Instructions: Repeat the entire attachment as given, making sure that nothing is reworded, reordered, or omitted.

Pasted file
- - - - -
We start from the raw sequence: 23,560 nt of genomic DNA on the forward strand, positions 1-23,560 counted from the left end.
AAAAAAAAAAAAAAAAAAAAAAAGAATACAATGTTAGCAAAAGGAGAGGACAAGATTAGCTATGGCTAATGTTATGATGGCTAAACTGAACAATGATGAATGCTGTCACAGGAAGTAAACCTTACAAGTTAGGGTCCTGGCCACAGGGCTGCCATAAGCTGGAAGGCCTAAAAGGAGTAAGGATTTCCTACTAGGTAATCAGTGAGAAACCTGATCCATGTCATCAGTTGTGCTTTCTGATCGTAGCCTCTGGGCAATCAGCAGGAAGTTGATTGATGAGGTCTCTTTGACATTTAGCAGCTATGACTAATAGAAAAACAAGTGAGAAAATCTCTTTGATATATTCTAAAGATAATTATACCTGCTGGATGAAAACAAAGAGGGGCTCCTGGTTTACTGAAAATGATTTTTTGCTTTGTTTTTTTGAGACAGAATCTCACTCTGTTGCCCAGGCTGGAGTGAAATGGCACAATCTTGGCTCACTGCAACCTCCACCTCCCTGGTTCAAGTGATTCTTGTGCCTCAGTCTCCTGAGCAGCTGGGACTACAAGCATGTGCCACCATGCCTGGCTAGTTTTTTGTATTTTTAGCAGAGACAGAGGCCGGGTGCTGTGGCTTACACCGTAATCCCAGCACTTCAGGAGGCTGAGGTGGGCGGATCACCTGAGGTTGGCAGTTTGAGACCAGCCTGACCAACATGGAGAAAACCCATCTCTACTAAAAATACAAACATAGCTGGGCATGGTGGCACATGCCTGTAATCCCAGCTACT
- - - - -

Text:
We start from the raw sequence: 23,560 nt of genomic DNA on the forward strand, positions 1-23,560 counted from the left end.
AAAAAAAAAAAAAAAAAAAAAAAGAATACAATGTTAGCAAAAGGAGAGGACAAGATTAGCTATGGCTAATGTTATGATGGCTAAACTGAACAATGATGAATGCTGTCACAGGAAGTAAACCTTACAAGTTAGGGTCCTGGCCACAGGGCTGCCATAAGCTGGAAGGCCTAAAAGGAGTAAGGATTTCCTACTAGGTAATCAGTGAGAAACCTGATCCATGTCATCAGTTGTGCTTTCTGATCGTAGCCTCTGGGCAATCAGCAGGAAGTTGATTGATGAGGTCTCTTTGACATTTAGCAGCTATGACTAATAGAAAAACAAGTGAGAAAATCTCTTTGATATATTCTAAAGATAATTATACCTGCTGGATGAAAACAAAGAGGGGCTCCTGGTTTACTGAAAATGATTTTTTGCTTTGTTTTTTTGAGACAGAATCTCACTCTGTTGCCCAGGCTGGAGTGAAATGGCACAATCTTGGCTCACTGCAACCTCCACCTCCCTGGTTCAAGTGATTCTTGTGCCTCAGTCTCCTGAGCAGCTGGGACTACAAGCATGTGCCACCATGCCTGGCTAGTTTTTTGTATTTTTAGCAGAGACAGAGGCCGGGTGCTGTGGCTTACACCGTAATCCCAGCACTTCAGGAGGCTGAGGTGGGCGGATCACCTGAGGTTGGCAGTTTGAGACCAGCCTGACCAACATGGAGAAAACCCATCTCTACTAAAAATACAAACATAGCTGGGCATGGTGGCACATGCCTGTAATCCCAGCTACT